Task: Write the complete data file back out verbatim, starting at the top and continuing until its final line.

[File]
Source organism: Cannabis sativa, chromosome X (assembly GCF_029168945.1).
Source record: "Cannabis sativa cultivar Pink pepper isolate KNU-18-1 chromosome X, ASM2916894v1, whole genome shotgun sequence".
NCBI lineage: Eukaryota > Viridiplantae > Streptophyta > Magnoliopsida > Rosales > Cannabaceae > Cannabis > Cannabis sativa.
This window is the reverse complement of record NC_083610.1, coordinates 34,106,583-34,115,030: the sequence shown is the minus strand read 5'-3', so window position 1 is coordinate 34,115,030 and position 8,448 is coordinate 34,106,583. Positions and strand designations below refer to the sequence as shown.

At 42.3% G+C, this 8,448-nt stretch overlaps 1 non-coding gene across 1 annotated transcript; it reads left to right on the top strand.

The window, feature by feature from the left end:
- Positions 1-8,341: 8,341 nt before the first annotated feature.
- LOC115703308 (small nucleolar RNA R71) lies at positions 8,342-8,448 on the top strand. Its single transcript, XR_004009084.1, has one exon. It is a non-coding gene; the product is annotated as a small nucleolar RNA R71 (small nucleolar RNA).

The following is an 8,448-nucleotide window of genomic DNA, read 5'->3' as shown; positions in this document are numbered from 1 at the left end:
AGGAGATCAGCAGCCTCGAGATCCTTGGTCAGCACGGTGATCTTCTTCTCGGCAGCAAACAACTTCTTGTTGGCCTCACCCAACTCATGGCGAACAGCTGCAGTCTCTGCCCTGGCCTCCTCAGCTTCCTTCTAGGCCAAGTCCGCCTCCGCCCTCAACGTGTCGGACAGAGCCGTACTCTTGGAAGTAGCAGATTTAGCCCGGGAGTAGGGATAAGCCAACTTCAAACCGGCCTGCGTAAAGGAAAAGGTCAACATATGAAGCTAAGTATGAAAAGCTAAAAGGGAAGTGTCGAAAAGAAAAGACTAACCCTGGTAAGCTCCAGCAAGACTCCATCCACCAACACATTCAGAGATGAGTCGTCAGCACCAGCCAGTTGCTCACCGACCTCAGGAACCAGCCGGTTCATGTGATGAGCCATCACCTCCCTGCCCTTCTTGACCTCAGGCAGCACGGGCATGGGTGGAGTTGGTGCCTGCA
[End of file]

Source organism: Cannabis sativa, chromosome X (assembly GCF_029168945.1).
Source record: "Cannabis sativa cultivar Pink pepper isolate KNU-18-1 chromosome X, ASM2916894v1, whole genome shotgun sequence".
NCBI lineage: Eukaryota > Viridiplantae > Streptophyta > Magnoliopsida > Rosales > Cannabaceae > Cannabis > Cannabis sativa.
This window is the reverse complement of record NC_083610.1, coordinates 34,106,583-34,115,030: the sequence shown is the minus strand read 5'-3', so window position 1 is coordinate 34,115,030 and position 8,448 is coordinate 34,106,583. Positions and strand designations below refer to the sequence as shown.

At 42.3% G+C, this 8,448-nt stretch overlaps 1 non-coding gene across 1 annotated transcript; it reads left to right on the top strand.

The window, feature by feature from the left end:
- Positions 1-8,341: 8,341 nt before the first annotated feature.
- LOC115703308 (small nucleolar RNA R71) lies at positions 8,342-8,448 on the top strand. Its single transcript, XR_004009084.1, has one exon. It is a non-coding gene; the product is annotated as a small nucleolar RNA R71 (small nucleolar RNA).

The following is an 8,448-nucleotide window of genomic DNA, read 5'->3' as shown; positions in this document are numbered from 1 at the left end:
AGGAGATCAGCAGCCTCGAGATCCTTGGTCAGCACGGTGATCTTCTTCTCGGCAGCAAACAACTTCTTGTTGGCCTCACCCAACTCATGGCGAACAGCTGCAGTCTCTGCCCTGGCCTCCTCAGCTTCCTTCTAGGCCAAGTCCGCCTCCGCCCTCAACGTGTCGGACAGAGCCGTACTCTTGGAAGTAGCAGATTTAGCCCGGGAGTAGGGATAAGCCAACTTCAAACCGGCCTGCGTAAAGGAAAAGGTCAACATATGAAGCTAAGTATGAAAAGCTAAAAGGGAAGTGTCGAAAAGAAAAGACTAACCCTGGTAAGCTCCAGCAAGACTCCATCCACCAACACATTCAGAGATGAGTCGTCAGCACCAGCCAGTTGCTCACCGACCTCAGGAACCAGCCGGTTCATGTGATGAGCCATCACCTCCCTGCCCTTCTTGACCTCAGGCAGCACGGGCATGGGTGGAGTTGGTGCCTGCA